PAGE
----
‘Homeopaths’ lack of clinical knowledge can be dangerous’

Dr Rasheed Vayani said that allopaths can help fix this deficit.

Our Correspondent October 02, 2012

KARACHI: For the first time ever, an allopath - a doctor who treats illnesses by conventional means, set foot inside the Karachi Municipal Corporation Homeopathic Hospital and shared her clinical experience with its students.

Dr Rehana Mohammad Ali Shah, Pakistan’s first female orthopedic surgeon, happily agreed to share her knowledge with the hospital’s students, graduates and doctors. The lecture was jointly organised by the hospital, Lions Club International and the Health and Hygiene Society. Dr Shah talked about bone-related illnesses.

On the occasion, Dr Rasheed Vayani, the hospital’s medical superintendent, lamented the state of homeopathy in the country. Some people denigrate it and do not set much store by the treatment that it offers. At present, students equipped with just a Matric science certificate can secure admission into a homeopathic college and after spending four years there, leave with the title of ‘doctor’. They can start practicing individually after fulfilling the six-month house job requirement set by the National Council for Homeopathy.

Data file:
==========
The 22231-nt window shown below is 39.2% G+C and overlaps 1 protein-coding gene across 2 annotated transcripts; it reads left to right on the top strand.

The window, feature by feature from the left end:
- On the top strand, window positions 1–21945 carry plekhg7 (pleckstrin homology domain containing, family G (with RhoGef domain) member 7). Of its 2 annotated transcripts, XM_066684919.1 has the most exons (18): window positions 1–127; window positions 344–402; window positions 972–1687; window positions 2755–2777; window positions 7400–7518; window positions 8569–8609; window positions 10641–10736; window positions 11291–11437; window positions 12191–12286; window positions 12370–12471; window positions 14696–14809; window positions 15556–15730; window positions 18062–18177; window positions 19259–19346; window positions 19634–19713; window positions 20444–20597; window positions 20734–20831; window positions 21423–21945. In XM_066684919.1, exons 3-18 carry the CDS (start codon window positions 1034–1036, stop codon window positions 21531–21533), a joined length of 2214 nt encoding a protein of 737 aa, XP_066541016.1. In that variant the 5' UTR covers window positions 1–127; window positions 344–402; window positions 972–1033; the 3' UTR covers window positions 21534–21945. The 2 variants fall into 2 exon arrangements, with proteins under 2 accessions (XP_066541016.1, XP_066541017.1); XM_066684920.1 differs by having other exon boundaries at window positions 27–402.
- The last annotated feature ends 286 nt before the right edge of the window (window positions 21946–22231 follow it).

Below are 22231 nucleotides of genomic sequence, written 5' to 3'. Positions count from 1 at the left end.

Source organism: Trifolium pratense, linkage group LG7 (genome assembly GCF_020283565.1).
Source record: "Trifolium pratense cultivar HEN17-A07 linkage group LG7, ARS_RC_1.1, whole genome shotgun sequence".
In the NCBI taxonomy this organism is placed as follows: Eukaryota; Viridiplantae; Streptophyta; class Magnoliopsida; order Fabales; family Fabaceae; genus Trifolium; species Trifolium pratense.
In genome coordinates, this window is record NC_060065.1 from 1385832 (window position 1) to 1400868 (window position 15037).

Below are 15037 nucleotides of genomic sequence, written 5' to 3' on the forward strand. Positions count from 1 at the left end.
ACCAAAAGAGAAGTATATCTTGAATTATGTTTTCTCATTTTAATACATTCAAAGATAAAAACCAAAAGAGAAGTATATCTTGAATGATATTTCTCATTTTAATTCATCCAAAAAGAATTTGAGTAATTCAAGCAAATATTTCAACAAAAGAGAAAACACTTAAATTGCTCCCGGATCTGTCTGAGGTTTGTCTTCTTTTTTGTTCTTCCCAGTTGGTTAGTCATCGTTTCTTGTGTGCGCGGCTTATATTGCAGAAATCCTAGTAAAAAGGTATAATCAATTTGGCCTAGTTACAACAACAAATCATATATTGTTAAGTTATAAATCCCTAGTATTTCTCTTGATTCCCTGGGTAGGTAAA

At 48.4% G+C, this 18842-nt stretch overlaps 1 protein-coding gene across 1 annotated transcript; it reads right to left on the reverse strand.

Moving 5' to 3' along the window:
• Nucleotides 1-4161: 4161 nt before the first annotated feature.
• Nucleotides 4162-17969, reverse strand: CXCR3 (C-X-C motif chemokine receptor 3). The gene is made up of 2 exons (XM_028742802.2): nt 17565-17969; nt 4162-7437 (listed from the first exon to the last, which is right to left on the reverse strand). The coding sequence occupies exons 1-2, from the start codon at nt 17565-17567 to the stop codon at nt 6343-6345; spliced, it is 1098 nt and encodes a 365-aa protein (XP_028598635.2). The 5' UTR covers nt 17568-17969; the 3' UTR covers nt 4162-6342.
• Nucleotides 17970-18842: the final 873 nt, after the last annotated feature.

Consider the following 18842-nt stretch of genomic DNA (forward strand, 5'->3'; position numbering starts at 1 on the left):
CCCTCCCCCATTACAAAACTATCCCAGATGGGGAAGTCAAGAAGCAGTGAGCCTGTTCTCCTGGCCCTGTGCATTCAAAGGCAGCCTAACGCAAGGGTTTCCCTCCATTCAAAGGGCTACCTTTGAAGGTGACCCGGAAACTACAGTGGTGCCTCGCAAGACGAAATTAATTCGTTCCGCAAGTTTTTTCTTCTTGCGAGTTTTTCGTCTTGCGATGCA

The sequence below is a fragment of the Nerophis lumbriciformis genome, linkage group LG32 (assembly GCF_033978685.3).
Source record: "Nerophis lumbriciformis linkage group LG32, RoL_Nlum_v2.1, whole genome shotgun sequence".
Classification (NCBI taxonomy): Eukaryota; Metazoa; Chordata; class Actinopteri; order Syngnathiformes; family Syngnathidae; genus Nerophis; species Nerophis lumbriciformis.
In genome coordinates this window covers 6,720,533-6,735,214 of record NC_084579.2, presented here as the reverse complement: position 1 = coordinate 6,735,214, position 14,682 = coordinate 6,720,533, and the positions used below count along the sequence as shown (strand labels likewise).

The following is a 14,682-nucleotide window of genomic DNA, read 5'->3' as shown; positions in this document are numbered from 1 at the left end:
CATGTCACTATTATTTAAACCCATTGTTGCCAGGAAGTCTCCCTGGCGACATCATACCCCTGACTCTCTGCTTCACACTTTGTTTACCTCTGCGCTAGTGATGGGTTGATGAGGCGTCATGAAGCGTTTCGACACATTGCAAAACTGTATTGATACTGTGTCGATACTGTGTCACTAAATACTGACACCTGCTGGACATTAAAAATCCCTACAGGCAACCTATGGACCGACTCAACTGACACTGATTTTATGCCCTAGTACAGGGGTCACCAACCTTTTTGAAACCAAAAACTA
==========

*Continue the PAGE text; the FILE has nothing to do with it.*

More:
“There is no check on the house jobs as well. Any registered doctor can issue a letter to nominate a person for individual practice,” said Dr Vayani. There are 13 colleges in the city where homeopathy is taught. Between 1,500 and 1,800 people graduate from them every year, without enough knowledge to make a proper diagnosis or experience in a hospital. Dr Vayani said that homeopaths in Pakistan not only try to dissuade patients from opting for surgeries but often stop them from taking conventional drugs. “If patients who take medicines for high blood pressure or diabetes are asked to do this, they may die since [homeopathic] drugs act slowly,” he said.

He said that while homeopathic treatment is generally reliable, there are a few diseases which it cannot cure. He said that homeopath’s lack of clinical knowledge can be dangerous.

Published in The Express Tribune, October 2nd, 2012.


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